Halimeh fled Iran three years ago, after she said several of her friends got executed there, because they converted to Christianity, something that she wanted to do as well. She aimed for Australia—a country where she was hoping to find peace and freedom from religious persecution.  

    August 18, 2016
    Refugees are proudly cheering on Team Refugees at screenings of the Olympic Games at Kakuma Refugee Camp in Kenya thanks to a FilmAid project, supported by Amnesty International.

    For the first time ever, a refugee team is competing at the Olympic Games under the Olympic flag. 10 refugee athletes are acting as a symbol of hope for refugees worldwide and bringing global attention to the magnitude of the refugee crisis, by taking part in the Olympic Games in Rio.

    FilmAid, along with other key partners such as UNHCR and Amnesty International wanted to enable the refugee community in Kakuma, many of whom wouldn’t normally have the ability to watch the global event, to watch their team compete live with the rest of the world. Refugees now have a place as they support their team.
     

     

    August 05, 2016
    Tonight, when millions of people tune into the opening ceremonies of the Olympics, they’ll see a team march into the stadium with no nation and no flag.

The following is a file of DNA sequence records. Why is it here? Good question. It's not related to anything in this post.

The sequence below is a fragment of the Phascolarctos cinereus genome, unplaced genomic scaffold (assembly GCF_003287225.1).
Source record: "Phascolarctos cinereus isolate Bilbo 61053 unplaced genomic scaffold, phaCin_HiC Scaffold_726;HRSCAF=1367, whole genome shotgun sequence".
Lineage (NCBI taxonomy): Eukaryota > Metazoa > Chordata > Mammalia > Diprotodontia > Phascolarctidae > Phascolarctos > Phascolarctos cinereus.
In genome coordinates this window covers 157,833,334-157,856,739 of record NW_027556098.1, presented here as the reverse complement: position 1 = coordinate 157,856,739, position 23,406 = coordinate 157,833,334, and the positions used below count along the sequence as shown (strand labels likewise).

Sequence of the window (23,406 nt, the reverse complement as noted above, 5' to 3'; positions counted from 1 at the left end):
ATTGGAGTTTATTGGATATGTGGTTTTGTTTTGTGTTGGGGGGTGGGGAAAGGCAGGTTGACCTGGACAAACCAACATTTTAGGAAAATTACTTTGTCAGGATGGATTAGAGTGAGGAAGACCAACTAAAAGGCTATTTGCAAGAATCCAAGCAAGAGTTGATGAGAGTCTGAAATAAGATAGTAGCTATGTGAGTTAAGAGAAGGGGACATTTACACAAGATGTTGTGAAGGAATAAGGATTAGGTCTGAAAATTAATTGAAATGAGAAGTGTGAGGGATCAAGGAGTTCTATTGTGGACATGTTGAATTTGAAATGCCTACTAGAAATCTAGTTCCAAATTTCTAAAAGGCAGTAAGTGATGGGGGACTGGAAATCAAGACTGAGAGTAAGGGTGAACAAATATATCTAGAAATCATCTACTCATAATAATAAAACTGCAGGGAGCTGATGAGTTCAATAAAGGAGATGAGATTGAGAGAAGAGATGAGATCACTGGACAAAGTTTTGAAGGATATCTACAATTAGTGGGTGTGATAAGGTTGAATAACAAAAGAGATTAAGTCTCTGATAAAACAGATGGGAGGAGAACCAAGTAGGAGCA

For the first time in the history of the Olympics, 10 refugees are competing without a national team. The unprecedented team is a reflection of the global refugee crisis, with more people displaced by violence and persecution than at any time since World War II. It’s also an opportunity to help shape how the public thinks of refugees – and how governments treat them.

    June 20, 2016
    Written by Amnesty Canada Refugee Coordinator, Gloria Nafziger @refugeescanada  Champions. Prevention. Solidarity. Rights. Empowerment

    I’m not at home, I’m a refugee. I left my rights behind.

    In the world today we need to ensure that no rights are ever left behind. 

    June 20, 2016

    On World Refugee Day, we talk to Ghias Aljundi, who fled to the UK from Syria 18 years ago. He is one of thousands volunteering to help refugees arriving in Greece since last year. But he’d never expected that one day he’d rescue his own family from a rubber boat.

    Only after the rescue did Ghias realise that this little girl is his three-year-old niece, Sirin. © Private